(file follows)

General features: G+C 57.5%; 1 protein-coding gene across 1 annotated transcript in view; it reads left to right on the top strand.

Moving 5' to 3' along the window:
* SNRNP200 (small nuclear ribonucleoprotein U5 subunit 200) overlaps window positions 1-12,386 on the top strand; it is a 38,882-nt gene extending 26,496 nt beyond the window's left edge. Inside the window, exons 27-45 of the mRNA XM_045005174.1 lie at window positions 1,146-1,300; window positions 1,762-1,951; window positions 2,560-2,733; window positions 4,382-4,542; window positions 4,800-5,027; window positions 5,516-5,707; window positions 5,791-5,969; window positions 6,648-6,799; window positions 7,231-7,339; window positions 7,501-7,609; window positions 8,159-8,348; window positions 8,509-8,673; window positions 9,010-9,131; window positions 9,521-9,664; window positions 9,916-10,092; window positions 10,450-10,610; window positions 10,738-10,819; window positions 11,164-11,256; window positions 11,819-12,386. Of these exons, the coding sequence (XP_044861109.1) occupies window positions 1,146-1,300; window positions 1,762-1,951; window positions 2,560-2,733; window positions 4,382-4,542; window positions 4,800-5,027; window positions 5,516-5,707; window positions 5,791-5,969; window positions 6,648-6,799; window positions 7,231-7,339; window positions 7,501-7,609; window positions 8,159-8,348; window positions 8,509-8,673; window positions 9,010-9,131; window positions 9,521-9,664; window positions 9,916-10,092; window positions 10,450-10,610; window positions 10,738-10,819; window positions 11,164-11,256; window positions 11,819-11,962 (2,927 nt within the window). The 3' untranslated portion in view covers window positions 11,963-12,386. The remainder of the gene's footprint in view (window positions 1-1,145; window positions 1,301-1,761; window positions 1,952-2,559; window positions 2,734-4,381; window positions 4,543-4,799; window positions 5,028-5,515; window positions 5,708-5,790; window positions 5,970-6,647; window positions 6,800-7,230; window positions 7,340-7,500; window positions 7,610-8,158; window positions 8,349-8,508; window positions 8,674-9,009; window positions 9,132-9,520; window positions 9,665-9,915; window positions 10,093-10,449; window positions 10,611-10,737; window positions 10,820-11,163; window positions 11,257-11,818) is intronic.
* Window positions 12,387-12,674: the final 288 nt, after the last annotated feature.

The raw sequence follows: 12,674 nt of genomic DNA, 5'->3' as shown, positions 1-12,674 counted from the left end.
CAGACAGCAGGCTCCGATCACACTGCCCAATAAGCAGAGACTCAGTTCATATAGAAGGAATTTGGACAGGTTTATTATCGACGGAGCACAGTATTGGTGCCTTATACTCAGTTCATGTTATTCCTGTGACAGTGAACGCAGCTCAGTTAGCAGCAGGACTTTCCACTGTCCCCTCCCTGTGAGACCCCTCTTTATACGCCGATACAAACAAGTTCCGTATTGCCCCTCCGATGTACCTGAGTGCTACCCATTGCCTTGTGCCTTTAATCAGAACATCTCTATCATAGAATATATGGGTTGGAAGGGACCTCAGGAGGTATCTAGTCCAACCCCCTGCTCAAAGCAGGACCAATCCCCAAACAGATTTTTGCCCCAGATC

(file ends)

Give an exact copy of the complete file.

General features: G+C 57.5%; 1 protein-coding gene across 1 annotated transcript in view; it reads left to right on the top strand.

Moving 5' to 3' along the window:
* SNRNP200 (small nuclear ribonucleoprotein U5 subunit 200) overlaps window positions 1-12,386 on the top strand; it is a 38,882-nt gene extending 26,496 nt beyond the window's left edge. Inside the window, exons 27-45 of the mRNA XM_045005174.1 lie at window positions 1,146-1,300; window positions 1,762-1,951; window positions 2,560-2,733; window positions 4,382-4,542; window positions 4,800-5,027; window positions 5,516-5,707; window positions 5,791-5,969; window positions 6,648-6,799; window positions 7,231-7,339; window positions 7,501-7,609; window positions 8,159-8,348; window positions 8,509-8,673; window positions 9,010-9,131; window positions 9,521-9,664; window positions 9,916-10,092; window positions 10,450-10,610; window positions 10,738-10,819; window positions 11,164-11,256; window positions 11,819-12,386. Of these exons, the coding sequence (XP_044861109.1) occupies window positions 1,146-1,300; window positions 1,762-1,951; window positions 2,560-2,733; window positions 4,382-4,542; window positions 4,800-5,027; window positions 5,516-5,707; window positions 5,791-5,969; window positions 6,648-6,799; window positions 7,231-7,339; window positions 7,501-7,609; window positions 8,159-8,348; window positions 8,509-8,673; window positions 9,010-9,131; window positions 9,521-9,664; window positions 9,916-10,092; window positions 10,450-10,610; window positions 10,738-10,819; window positions 11,164-11,256; window positions 11,819-11,962 (2,927 nt within the window). The 3' untranslated portion in view covers window positions 11,963-12,386. The remainder of the gene's footprint in view (window positions 1-1,145; window positions 1,301-1,761; window positions 1,952-2,559; window positions 2,734-4,381; window positions 4,543-4,799; window positions 5,028-5,515; window positions 5,708-5,790; window positions 5,970-6,647; window positions 6,800-7,230; window positions 7,340-7,500; window positions 7,610-8,158; window positions 8,349-8,508; window positions 8,674-9,009; window positions 9,132-9,520; window positions 9,665-9,915; window positions 10,093-10,449; window positions 10,611-10,737; window positions 10,820-11,163; window positions 11,257-11,818) is intronic.
* Window positions 12,387-12,674: the final 288 nt, after the last annotated feature.

The raw sequence follows: 12,674 nt of genomic DNA, 5'->3' as shown, positions 1-12,674 counted from the left end.
CAGACAGCAGGCTCCGATCACACTGCCCAATAAGCAGAGACTCAGTTCATATAGAAGGAATTTGGACAGGTTTATTATCGACGGAGCACAGTATTGGTGCCTTATACTCAGTTCATGTTATTCCTGTGACAGTGAACGCAGCTCAGTTAGCAGCAGGACTTTCCACTGTCCCCTCCCTGTGAGACCCCTCTTTATACGCCGATACAAACAAGTTCCGTATTGCCCCTCCGATGTACCTGAGTGCTACCCATTGCCTTGTGCCTTTAATCAGAACATCTCTATCATAGAATATATGGGTTGGAAGGGACCTCAGGAGGTATCTAGTCCAACCCCCTGCTCAAAGCAGGACCAATCCCCAAACAGATTTTTGCCCCAGATC